(15-18"+) from falling where the heavy band does set up.

The WSW and the rest of the product suite will be issued shortly.


.SHORT TERM...(This evening through Friday night)
Issued at 342 PM CST Thu Feb 23 2017

Surface analysis this afternoon shows development of a classic
mid-latitude cyclone over the TX/KS panhandles with an extended
surface front from the center of this system ENE into lower MI and
a trailing cold front over NM/AZ. Aloft, a large longwave trough
which moved onshore the lower CA coast has shifts atop the
central-southern Rockies. The upper trough is expected to deepen
over the central-northern Plains during the day tomorrow through
tomorrow night, helping add plenty of energy to the developing
surface low. The surface low will shift across KS tonight and over
northern MO tomorrow morning, on its way to lower Lake Michigan by
tomorrow evening then Lake Huron by Saturday morning. Deep Pacific
moisture will accompany this system, so much so that QPF amounts
for southern MN look to range 1.00-1.50" by the conclusion of this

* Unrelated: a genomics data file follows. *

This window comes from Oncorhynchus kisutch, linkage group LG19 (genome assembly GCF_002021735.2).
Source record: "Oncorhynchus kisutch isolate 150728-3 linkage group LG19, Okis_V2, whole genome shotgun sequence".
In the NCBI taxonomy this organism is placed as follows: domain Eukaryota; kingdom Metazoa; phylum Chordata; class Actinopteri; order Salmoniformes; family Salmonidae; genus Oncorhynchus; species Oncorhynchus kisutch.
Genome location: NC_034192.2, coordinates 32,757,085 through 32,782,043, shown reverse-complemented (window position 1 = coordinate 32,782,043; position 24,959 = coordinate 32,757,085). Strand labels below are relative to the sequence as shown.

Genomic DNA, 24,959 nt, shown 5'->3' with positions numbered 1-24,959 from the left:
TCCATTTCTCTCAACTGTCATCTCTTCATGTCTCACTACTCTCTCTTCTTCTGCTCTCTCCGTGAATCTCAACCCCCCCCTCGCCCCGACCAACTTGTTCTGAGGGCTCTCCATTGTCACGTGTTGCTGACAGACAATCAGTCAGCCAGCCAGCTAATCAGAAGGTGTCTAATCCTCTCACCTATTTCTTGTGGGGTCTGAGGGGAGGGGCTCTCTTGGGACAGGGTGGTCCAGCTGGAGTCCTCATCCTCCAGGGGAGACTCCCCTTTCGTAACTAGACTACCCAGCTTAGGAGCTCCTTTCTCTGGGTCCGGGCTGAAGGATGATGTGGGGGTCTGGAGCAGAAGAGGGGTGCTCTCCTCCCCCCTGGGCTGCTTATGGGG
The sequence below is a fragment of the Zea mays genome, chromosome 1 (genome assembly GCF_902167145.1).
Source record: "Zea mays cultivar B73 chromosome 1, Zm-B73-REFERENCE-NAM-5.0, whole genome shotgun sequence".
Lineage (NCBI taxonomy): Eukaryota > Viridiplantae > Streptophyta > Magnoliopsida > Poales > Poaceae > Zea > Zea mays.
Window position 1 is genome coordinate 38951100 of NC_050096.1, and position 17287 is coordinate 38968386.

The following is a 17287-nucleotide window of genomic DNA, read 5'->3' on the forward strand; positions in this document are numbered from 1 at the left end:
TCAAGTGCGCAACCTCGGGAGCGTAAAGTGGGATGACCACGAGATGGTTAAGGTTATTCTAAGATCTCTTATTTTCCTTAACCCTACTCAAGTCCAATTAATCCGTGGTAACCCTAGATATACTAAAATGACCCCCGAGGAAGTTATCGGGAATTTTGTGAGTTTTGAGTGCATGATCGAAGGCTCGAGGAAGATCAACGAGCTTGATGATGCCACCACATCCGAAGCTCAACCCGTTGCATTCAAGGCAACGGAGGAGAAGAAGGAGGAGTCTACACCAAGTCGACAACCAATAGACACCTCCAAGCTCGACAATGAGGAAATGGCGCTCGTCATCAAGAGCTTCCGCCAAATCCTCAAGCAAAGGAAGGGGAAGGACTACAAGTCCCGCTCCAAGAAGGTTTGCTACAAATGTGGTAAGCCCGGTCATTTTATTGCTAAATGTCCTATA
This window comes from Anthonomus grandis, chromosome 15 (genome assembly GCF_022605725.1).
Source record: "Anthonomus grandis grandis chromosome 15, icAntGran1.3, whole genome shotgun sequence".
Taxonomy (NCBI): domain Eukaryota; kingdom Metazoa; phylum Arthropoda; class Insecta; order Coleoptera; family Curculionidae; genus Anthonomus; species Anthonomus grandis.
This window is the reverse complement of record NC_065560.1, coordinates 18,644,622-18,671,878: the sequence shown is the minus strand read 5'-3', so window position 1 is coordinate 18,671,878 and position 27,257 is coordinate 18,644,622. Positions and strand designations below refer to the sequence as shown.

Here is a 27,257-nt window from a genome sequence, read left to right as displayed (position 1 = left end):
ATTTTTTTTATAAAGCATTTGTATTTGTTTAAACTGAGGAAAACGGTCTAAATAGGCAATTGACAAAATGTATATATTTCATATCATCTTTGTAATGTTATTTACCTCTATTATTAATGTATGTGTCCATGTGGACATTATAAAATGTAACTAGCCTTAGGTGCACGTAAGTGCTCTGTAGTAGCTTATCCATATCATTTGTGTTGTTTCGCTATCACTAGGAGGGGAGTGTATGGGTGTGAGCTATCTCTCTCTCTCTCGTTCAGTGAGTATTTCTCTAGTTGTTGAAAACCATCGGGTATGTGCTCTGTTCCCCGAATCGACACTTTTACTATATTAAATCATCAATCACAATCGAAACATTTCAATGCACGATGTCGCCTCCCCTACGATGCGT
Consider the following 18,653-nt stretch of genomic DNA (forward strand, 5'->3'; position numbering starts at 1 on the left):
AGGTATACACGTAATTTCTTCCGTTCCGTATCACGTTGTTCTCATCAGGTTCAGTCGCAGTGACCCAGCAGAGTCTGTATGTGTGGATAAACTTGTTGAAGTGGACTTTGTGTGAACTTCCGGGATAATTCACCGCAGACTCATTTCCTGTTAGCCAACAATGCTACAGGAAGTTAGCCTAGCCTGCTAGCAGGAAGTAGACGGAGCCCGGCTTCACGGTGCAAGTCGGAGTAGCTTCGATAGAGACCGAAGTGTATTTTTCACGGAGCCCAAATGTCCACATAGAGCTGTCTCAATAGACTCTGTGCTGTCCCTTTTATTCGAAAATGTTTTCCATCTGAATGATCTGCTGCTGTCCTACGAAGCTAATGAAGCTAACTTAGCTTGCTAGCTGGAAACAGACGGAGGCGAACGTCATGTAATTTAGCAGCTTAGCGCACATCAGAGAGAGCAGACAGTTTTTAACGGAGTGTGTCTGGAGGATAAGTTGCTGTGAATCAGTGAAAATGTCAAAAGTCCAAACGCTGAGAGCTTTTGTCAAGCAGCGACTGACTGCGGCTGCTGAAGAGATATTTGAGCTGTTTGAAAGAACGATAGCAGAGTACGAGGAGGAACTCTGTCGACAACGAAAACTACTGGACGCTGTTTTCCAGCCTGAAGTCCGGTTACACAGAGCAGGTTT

system. Though there continues to be good model agreement (outside
of the NAM which has and remains a significant outlier) that SE MN
will be in the crosshairs for the highest snowfall totals, the
consensus track took another slight shift to the SE, thus lowering
the snow amounts and hence the impacts mainly N and W of the Twin
Cities metro. As such, some minor reconfiguring of the headline
products were made but the point must still be made that there
will be a very tight NW-SE gradient of snow amounts just to the
south of the Twin Cities metro. As an example, counties like Le
Sueur or Nicollet or Dakota or Brown could see as much as a 6"
difference in snow totals from NW to SE across each respective

Snow has commenced in far SW MN this afternoon and snow will
gradually spread mainly E and slightly N as the overnight
progresses. There may even be a slight mixture with rain at the
immediate onset but any mixture of precipitation will have a short